The main concern with defective automatic emergency braking systems is sudden braking, which is likely the result of either a software error or problems with automatic braking sensors on affected vehicles. There are other symptoms, however, that could indicate issues with the AEB system in certain Honda vehicles. These include:
- Sudden deceleration
Multiple class-action lawsuits mention these issues along with random engagement of the braking system. Some Honda drivers also say that their vehicles will mistakenly detect opposing traffic, weather, shadows, and other roadway objects as pedestrians or other vehicles, while simultaneously failing to detect real nearby obstacles.
Honda CR-V Problems
Across model years 2016-2020, there are hundreds of complaints that mention problems with the forward collision warning system in Honda CR-V crossovers. In the following formal complaint to NHTSA, one driver spoke about how their 2017 Honda CR-V would suddenly brake in the same place on a highway, “I was lightly braking as I approached an intersection where I needed to turn right. There were no vehicles in front of me. The weather was clear and dry, about 70 degrees. As I slowed, the AEB system flashed ‘BRAKE’ several times, and then the car came to a sudden and complete stop. The same thing happened to this car at the same spot several months ago under the same circumstances — no other traffic ahead and good weather. There is a metal plate on the road ahead of where these incidents took place.”
Honda Pilot Problems
Several Honda vehicles display concurrent problems with both Honda Sensing and Honda’s CMBS, as this Honda Pilot driver noted in a formal report to NHTSA, “the contact owns a 2019 Honda Pilot. While driving various speeds, the front driver side brake sensor activated and [made a] warning beeping erroneously, which signaled the contact to brake. In addition, the brake sensor warning indicator illuminated.”
Honda Accord Problems
Some Honda owners and lessees say the collision warning systems in their vehicles activate due to minor surface changes on the road, as one 2018 Honda Accord driver notes to NHTSA, “My vehicle has activated the collision avoidance/emergency braking on numerous occasions for no reason… It generally happens when there are lines in the road, or a change in the color or the road surface. It happened again last week while I was traveling on US 301 near Maxville Fl. There is road resurfacing going on, therefore one lane is a lighter asphalt, and the other lane is dark. I was going about 60 mph, changed lanes, and the car slammed on the brakes and displayed the brake warning on the instrument panel.”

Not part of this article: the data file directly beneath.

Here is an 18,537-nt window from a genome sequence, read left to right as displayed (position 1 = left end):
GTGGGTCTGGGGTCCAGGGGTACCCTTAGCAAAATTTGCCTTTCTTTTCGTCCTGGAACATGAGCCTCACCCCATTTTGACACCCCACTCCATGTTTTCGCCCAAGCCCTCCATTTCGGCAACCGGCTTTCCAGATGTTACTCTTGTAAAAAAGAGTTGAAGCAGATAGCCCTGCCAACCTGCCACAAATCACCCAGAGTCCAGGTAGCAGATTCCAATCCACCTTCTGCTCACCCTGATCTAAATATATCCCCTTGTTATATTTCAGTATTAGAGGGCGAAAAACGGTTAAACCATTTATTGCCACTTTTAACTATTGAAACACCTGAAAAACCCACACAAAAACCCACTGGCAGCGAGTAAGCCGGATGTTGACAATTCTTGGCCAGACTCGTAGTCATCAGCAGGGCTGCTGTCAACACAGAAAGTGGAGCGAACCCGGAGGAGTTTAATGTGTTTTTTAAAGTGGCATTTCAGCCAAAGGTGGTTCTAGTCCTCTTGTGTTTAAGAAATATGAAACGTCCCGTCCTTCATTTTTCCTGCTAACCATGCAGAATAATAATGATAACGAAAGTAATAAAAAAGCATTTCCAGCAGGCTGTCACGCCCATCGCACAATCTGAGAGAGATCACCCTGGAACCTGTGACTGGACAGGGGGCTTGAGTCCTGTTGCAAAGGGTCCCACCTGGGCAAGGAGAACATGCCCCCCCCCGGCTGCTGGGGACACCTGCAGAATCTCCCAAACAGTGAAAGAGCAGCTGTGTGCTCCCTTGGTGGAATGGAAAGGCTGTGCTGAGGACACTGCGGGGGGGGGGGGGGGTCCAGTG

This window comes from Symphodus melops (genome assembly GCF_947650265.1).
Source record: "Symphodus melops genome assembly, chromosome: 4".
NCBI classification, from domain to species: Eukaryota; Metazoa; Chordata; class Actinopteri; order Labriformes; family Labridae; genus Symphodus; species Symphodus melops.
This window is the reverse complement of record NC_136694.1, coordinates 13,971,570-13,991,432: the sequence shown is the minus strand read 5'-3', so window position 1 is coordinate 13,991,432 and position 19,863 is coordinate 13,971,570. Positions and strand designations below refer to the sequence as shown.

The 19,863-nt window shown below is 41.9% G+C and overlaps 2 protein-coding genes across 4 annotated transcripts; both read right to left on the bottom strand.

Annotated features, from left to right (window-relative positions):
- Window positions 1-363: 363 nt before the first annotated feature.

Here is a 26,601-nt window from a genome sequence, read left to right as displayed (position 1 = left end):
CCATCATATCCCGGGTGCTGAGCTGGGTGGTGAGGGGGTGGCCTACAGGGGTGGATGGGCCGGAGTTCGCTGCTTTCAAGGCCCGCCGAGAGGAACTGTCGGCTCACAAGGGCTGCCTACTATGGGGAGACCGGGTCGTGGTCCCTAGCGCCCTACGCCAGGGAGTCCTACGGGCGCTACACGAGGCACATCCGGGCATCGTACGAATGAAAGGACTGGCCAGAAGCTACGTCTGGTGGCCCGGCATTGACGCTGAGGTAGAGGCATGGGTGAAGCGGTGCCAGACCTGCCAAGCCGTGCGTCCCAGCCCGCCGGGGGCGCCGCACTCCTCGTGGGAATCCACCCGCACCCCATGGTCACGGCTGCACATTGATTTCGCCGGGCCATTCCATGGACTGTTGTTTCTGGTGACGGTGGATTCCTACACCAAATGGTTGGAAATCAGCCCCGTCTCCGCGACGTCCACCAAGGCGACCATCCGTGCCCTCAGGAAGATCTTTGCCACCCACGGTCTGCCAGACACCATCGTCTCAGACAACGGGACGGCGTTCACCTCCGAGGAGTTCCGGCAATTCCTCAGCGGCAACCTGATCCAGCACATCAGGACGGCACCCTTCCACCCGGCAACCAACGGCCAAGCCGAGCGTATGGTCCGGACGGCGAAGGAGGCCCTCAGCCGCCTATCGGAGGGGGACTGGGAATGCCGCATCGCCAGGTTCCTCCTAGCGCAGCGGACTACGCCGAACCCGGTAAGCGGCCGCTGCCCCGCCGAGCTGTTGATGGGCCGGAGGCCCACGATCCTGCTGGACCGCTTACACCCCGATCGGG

If you have experienced similar concerning symptoms in your vehicle, it could qualify as a lemon. Honda vehicles with CMBS problems may or may not be included in one or several class-action lawsuits against the manufacturer. If you wish to pursue an individual lemon law claim, you should opt out of these class-action suits before their deadlines. An experienced lemon law attorney can assist you in this process.
Should I Opt Out of a Class-Action Lawsuit?
Class action settlements often involve thousands of consumers and do not substantially benefit the individuals involved. In our opinion, qualified cases should be opted out of class action cases.
The result of pursuing an individual action can be substantially beneficial for the consumers involved as the consumer can pursue the claim and remedies specific to their own case.
Have Honda Braking Issues? Contact the Lemon Law Experts
Shuddering, jerking, sudden braking, and false warnings are all indications that your Honda or other vehicle could be a lemon. A lemon is a vehicle that the manufacturer is unable to fix despite several repair attempts under warranty. If you suspect that this could be the case for your vehicle, you should consult with a reputable lemon law attorney who can inform you of your options and legal rights.
Under the California lemon law, you can qualify you for a refund, replacement vehicle, or cash compensation if your vehicle is a lemon plus the payment of your attorneys fees and costs.
If you purchased or leased your 2016-2022 Honda vehicle in California and you are experiencing problems with the braking system, you should contact the Lemon Law Experts as soon as possible.
The Lemon Law Experts have been representing consumers across the state of California against large auto manufacturers such as Honda since 2009. Our team of attorneys have recovered millions in refunds and cash settlements for California consumers. If you have any questions about your potential lemon law case, one of our Lemon Law Experts can assist you through a quick, no-obligation case evaluation. Get started by giving us a call or filling out an online form today.